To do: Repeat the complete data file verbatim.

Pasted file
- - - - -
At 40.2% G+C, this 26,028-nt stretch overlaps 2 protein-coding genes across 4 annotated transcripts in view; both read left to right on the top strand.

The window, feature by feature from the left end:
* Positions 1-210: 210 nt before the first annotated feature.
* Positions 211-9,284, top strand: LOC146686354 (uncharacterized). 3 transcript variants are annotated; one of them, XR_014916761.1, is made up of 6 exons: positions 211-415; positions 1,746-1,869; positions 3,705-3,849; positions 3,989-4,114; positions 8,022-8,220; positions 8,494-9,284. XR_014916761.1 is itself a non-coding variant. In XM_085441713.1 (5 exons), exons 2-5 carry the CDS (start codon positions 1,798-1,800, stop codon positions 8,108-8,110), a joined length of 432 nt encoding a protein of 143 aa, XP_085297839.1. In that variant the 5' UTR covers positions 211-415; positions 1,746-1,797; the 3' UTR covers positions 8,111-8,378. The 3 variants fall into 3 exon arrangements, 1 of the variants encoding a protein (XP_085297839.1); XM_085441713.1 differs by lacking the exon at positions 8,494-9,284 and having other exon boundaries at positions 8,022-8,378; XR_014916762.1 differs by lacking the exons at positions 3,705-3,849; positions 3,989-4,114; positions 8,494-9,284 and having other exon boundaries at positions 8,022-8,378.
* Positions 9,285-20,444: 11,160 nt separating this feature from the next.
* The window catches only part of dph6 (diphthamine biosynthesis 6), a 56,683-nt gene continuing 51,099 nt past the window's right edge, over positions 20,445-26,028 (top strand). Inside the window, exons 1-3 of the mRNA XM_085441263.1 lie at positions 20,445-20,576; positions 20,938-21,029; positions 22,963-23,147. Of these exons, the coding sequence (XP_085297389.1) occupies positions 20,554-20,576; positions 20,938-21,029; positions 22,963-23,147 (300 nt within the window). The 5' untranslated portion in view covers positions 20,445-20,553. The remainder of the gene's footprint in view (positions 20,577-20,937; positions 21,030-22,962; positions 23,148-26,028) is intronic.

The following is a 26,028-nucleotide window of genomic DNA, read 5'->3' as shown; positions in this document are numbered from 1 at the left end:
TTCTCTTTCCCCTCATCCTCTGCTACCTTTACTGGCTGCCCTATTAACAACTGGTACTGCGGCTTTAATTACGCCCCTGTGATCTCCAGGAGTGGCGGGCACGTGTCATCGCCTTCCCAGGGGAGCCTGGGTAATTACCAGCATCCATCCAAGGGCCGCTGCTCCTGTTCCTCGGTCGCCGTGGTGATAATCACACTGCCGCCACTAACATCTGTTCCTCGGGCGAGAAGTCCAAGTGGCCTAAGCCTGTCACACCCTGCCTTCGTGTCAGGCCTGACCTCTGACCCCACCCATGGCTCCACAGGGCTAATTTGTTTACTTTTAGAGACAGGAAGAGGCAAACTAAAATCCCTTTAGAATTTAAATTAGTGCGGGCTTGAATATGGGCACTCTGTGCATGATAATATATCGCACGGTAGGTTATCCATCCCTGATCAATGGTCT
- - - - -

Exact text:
At 40.2% G+C, this 26,028-nt stretch overlaps 2 protein-coding genes across 4 annotated transcripts in view; both read left to right on the top strand.

The window, feature by feature from the left end:
* Positions 1-210: 210 nt before the first annotated feature.
* Positions 211-9,284, top strand: LOC146686354 (uncharacterized). 3 transcript variants are annotated; one of them, XR_014916761.1, is made up of 6 exons: positions 211-415; positions 1,746-1,869; positions 3,705-3,849; positions 3,989-4,114; positions 8,022-8,220; positions 8,494-9,284. XR_014916761.1 is itself a non-coding variant. In XM_085441713.1 (5 exons), exons 2-5 carry the CDS (start codon positions 1,798-1,800, stop codon positions 8,108-8,110), a joined length of 432 nt encoding a protein of 143 aa, XP_085297839.1. In that variant the 5' UTR covers positions 211-415; positions 1,746-1,797; the 3' UTR covers positions 8,111-8,378. The 3 variants fall into 3 exon arrangements, 1 of the variants encoding a protein (XP_085297839.1); XM_085441713.1 differs by lacking the exon at positions 8,494-9,284 and having other exon boundaries at positions 8,022-8,378; XR_014916762.1 differs by lacking the exons at positions 3,705-3,849; positions 3,989-4,114; positions 8,494-9,284 and having other exon boundaries at positions 8,022-8,378.
* Positions 9,285-20,444: 11,160 nt separating this feature from the next.
* The window catches only part of dph6 (diphthamine biosynthesis 6), a 56,683-nt gene continuing 51,099 nt past the window's right edge, over positions 20,445-26,028 (top strand). Inside the window, exons 1-3 of the mRNA XM_085441263.1 lie at positions 20,445-20,576; positions 20,938-21,029; positions 22,963-23,147. Of these exons, the coding sequence (XP_085297389.1) occupies positions 20,554-20,576; positions 20,938-21,029; positions 22,963-23,147 (300 nt within the window). The 5' untranslated portion in view covers positions 20,445-20,553. The remainder of the gene's footprint in view (positions 20,577-20,937; positions 21,030-22,962; positions 23,148-26,028) is intronic.

The following is a 26,028-nucleotide window of genomic DNA, read 5'->3' as shown; positions in this document are numbered from 1 at the left end:
TTCTCTTTCCCCTCATCCTCTGCTACCTTTACTGGCTGCCCTATTAACAACTGGTACTGCGGCTTTAATTACGCCCCTGTGATCTCCAGGAGTGGCGGGCACGTGTCATCGCCTTCCCAGGGGAGCCTGGGTAATTACCAGCATCCATCCAAGGGCCGCTGCTCCTGTTCCTCGGTCGCCGTGGTGATAATCACACTGCCGCCACTAACATCTGTTCCTCGGGCGAGAAGTCCAAGTGGCCTAAGCCTGTCACACCCTGCCTTCGTGTCAGGCCTGACCTCTGACCCCACCCATGGCTCCACAGGGCTAATTTGTTTACTTTTAGAGACAGGAAGAGGCAAACTAAAATCCCTTTAGAATTTAAATTAGTGCGGGCTTGAATATGGGCACTCTGTGCATGATAATATATCGCACGGTAGGTTATCCATCCCTGATCAATGGTCT